I’ve just returned from SocialCom 2012 and figured it was worth a post to round it all up. This is not that post however; that will take a little longer to write as there were quite a few really interesting and relevant talks to round up. I also had some good discussions about the work we’ve been doing, the work we’re planning to do and some of the work that others are doing.
This post is instead just to gather together some of the stuff I’ve done linked to the conference. I presented the initial results from our Twitter experiment, which was accepted as a short paper “Better the tweeter you know: social signals on Twitter”. The slides of my presentation are below, while the paper is available from the publisher). The code for the experiment is on github here, and the data that came from the experiment will be released as soon as we’ve finished analysis for the journal paper that we’re currently working on.
As someone who spends most of their life elbow deep in research, it’s sometimes hard to take a step back and view what you’re doing from the outside.
I’m pretty happy with my ability to communicate our work to a scientific audience. It’s something I’ve been trained (and have trained myself) to do over the last five or six years and so is something I find quite easy. The thought of having to explain what I do to a conference audience, or to the project partners in a meeting is something that I know I can cope with.
Explaining it to a general audience however is a different prospect. As part of some scheme or other there was a researcher from the BBC visiting the school today to see what we get up to. She stopped by our lab/office for ten minutes and I had to explain what it is we do in general terms. Explaining something like the mobility work that we’ve done is slightly tricky without having to get into details about the whys and hows of opportunistic/ad-hoc networking and mobility models. It’s especially tricky when you haven’t thought about what you’re going to say at all. Fortunately the more recent work we’ve been doing focusing on human decision making with regards to twitter is much easier, as is the personality/foursquare work that’s currently in the final stages of implementation. This work is easy to understand because it’s all about what people do and why they do it - I think a general audience can understand it easily because they have some form of empathy with the experiment participants. But communicating this work still forces you to step outside of the research and look back to see what is interesting not just to you as a researcher in the field, but to the public at large.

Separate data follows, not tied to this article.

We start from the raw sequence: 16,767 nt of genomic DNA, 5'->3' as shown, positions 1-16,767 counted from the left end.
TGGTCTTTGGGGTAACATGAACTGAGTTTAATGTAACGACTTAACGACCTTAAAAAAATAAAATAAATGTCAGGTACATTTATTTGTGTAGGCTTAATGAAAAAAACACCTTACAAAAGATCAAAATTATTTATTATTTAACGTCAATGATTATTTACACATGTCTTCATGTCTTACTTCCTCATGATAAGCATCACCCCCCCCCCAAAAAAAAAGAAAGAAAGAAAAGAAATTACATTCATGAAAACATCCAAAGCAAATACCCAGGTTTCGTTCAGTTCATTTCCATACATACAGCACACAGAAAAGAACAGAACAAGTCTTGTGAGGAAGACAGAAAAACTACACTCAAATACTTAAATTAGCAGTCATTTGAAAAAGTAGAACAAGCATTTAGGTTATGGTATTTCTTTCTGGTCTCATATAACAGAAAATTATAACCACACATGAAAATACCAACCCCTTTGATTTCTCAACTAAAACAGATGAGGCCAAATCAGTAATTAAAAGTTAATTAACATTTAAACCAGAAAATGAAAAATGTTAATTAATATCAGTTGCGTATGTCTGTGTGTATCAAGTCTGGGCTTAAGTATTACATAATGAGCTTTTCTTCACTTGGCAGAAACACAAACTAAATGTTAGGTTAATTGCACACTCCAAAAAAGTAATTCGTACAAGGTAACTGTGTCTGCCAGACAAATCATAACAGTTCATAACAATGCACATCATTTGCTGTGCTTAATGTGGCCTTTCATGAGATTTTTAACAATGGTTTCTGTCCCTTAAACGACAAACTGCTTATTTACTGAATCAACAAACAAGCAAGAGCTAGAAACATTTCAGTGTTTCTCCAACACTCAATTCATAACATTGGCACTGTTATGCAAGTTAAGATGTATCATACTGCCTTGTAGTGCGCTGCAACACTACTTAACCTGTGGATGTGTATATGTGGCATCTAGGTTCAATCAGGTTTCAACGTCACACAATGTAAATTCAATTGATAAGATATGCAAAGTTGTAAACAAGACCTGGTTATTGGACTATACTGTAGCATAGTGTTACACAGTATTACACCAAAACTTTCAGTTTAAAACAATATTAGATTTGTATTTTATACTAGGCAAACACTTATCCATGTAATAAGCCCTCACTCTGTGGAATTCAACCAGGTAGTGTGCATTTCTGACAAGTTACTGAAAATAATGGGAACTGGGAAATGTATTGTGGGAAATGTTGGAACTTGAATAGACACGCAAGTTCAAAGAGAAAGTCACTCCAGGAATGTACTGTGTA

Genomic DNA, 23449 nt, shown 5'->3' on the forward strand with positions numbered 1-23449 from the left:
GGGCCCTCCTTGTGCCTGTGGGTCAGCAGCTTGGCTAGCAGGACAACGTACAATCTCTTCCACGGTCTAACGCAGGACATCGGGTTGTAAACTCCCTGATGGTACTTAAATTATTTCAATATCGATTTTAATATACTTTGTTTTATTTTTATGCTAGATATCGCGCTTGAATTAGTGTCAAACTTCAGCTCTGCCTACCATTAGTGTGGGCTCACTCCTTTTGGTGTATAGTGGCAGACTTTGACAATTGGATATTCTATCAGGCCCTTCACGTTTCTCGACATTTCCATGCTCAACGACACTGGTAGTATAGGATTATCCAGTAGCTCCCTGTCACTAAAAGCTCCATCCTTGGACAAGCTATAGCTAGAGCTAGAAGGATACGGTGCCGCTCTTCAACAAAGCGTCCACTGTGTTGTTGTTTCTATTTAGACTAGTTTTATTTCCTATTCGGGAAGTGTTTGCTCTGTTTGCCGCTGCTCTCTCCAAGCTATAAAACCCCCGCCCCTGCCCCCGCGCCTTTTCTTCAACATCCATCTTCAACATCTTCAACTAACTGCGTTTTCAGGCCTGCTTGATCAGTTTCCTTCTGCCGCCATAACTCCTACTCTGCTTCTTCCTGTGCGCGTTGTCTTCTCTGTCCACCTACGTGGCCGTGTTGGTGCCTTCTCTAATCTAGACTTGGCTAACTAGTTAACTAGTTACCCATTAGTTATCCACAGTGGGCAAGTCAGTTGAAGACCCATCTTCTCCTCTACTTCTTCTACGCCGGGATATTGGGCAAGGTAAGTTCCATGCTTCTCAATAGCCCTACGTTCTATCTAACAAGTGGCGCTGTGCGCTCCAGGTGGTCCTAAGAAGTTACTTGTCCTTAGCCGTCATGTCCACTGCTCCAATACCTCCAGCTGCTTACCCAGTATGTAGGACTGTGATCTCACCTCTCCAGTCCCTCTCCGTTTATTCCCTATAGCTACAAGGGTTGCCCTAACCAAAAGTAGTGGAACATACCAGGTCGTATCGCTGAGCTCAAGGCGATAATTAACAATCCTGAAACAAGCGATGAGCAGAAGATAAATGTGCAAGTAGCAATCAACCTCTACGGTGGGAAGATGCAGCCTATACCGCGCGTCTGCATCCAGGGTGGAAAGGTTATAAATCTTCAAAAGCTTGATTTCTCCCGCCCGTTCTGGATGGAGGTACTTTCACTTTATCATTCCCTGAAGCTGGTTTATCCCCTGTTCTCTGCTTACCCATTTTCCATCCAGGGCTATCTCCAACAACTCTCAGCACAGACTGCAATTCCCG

I think we’re fortunate in the little corner of computer science in which I work as ultimately the closer you get to humans, the more interesting the work is to a general audience, and so the easier it is to talk about and present.
Both of the summer projects that I’m supervising with Walter Colombo have now started, with two students joining us for 8 weeks over summer to gain some experience of the research environment and work on some (hopefully) interesting projects.
One of our students (James) is investigating the ranking of content on Twitter by pairwise comparison. He’s currently building a website to allow comparison of tweets and hopefully we’ll be able to get enough people to have a go at it that we can gather a large number of ratings of tweets. From there we can investigate different ranking systems and do some analysis to see if we can pull out what makes a tweet “good” or “bad”. The site should go live soon, so watch this space for an announcement.
The other student (Tim) has just started yesterday and is going to be analysing retweet propagation through the Twitter social network. Hopefully this will tie into some work being done by Will (a PhD student in the school). As he’s only just started we have no firm plans yet, but we’ll maybe end up looking at some community detection or some other type of analysis to go along with this.
I’ll try and post regularly on these and keep the project pages updated throughout the summer.
So, I’ve been kind of ignoring this blog, haven’t I?
Ah well, never mind. I have a good excuse as I’ve been very busy working on something else, which I’ll explain in a post sometime soon. For now though I’ve made a decision to use this blog more and also to include more regular small updates on work things as well as the other stuff I’ve been doing outside of work.
So, what work stuff have I been doing lately?
We recently launched our twitter based experiment here. Uptake has been very good, the initial results are quite interesting and we’re currently prepping a short paper for SocialCom which I personally think has a pretty good chance of being accepted. I’ll post about some of the initial findings soon.